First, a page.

Keedomister History, Family Crest & Coats of Arms
The ancestors of the name Keedomister date back to the Anglo-Saxon tribes of Britain. The name is derived from when the Keedomister family lived in Kidderminster, a village in Worcestershire. The place-name was recorded as Chideminstre in the Domesday Book,  which was compiled in 1086, and as Kedeleministere in 1154. The place-name is derived from the Old English personal name Cydela, and the Old English word mynster, which meant monastery. The place-name as a whole means "monastery of a man called Cydela." The surname means "one who came from Kidderminster." 
Early Origins of the Keedomister family
The surname Keedomister was first found in Worcestershire at Kidderminster. "At the time of the Conquest this was a royal manor, and it continued so until the reign of Henry II., when it passed into the hands of various possessors, of whom Waller, the poet, was subsequently one." 
Early History of the Keedomister family
This web page shows only a small excerpt of our Keedomister research. Another 137 words (10 lines of text) covering the years 1086, 1230, 1498, 1524, 1594, 1597, 1693, 1531, 1487, 1744, 1500 and 1512 are included under the topic Early Keedomister History in all our PDF Extended History products and printed products wherever possible.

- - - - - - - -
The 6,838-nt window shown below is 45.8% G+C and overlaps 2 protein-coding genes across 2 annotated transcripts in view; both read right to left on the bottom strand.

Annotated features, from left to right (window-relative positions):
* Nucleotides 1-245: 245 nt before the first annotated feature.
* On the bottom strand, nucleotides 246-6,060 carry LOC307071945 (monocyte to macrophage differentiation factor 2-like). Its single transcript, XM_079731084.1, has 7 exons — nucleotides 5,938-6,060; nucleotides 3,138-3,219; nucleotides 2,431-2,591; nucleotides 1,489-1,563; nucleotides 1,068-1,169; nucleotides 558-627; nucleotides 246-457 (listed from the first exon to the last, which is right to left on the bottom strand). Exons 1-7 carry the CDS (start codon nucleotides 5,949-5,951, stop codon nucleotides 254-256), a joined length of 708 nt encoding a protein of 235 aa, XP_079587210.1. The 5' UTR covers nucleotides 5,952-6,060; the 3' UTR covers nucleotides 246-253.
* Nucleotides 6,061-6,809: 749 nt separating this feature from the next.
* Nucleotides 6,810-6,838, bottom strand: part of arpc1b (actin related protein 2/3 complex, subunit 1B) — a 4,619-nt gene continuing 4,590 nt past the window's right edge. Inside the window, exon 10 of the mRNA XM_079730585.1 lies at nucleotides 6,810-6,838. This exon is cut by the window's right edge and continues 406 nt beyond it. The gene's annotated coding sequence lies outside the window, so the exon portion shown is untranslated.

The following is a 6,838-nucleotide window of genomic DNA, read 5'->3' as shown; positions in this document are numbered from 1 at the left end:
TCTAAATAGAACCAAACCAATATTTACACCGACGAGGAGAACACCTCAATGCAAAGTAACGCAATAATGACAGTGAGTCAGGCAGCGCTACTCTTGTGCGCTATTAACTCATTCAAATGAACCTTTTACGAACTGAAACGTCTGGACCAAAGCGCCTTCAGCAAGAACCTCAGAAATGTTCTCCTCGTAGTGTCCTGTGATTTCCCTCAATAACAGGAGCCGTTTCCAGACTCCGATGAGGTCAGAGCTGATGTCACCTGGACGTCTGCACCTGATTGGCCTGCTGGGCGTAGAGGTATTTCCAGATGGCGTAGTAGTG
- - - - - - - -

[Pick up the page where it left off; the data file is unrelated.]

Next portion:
Keedomister Spelling Variations
It is only in the last few hundred years that the English language has been standardized. For that reason, early Anglo-Saxon surnames like Keedomister are characterized by many spelling variations. As the English language changed and incorporated elements of other European languages, even literate people changed the spelling of their names. The variations of the name Keedomister include: Kittermaster, Kidderminster, Kiddermaster, Kiddiminstre, Keedomister, Kederminster, Kidiministre, Kidiminstre, Kytermyster and many more.
Early Notables of the Keedomister family (pre 1700)
Distinguished members of the family include Richard Kedermyster or Kyderminstre (d. 1531?), Abbot of Winchcomb, Gloucestershire, probably a native of Worcestershire. "At the age of fifteen he was admitted into the Benedictine monastery of Winchcomb; four years later he was sent to Gloucester College, Oxford, where the monastery owned an apartment called Winchcomb Lodgings; after remaining there for three years and a half he was summoned home, and by the interest of his patron, John Twynning, the abbot of Winchcomb, was made ‘scholar or pastor’ of the monastery. On Twynning's death in 1487, he was elected lord...
Migration of the Keedomister family
Many English families tired of political and religious strife left Britain for the new colonies in North America. Although the trip itself offered no relief - conditions on the ships were extremely cramped, and many travelers arrived diseased, starving, and destitute - these immigrants believed the opportunities that awaited them were worth the risks. Once in the colonies, many of the families did indeed prosper and, in turn, made significant contributions to the culture and economies of the growing colonies. An inquiry into the early roots of North American families has revealed a number of immigrants bearing the name Keedomister or a variant listed above: Hugh Kiddermaster, who arrived in Virginia in 1628; Anthony Kittermaster, who was on record in Ontario in 1871; and Albert Kittermaster, also on record in Ontario in 1871..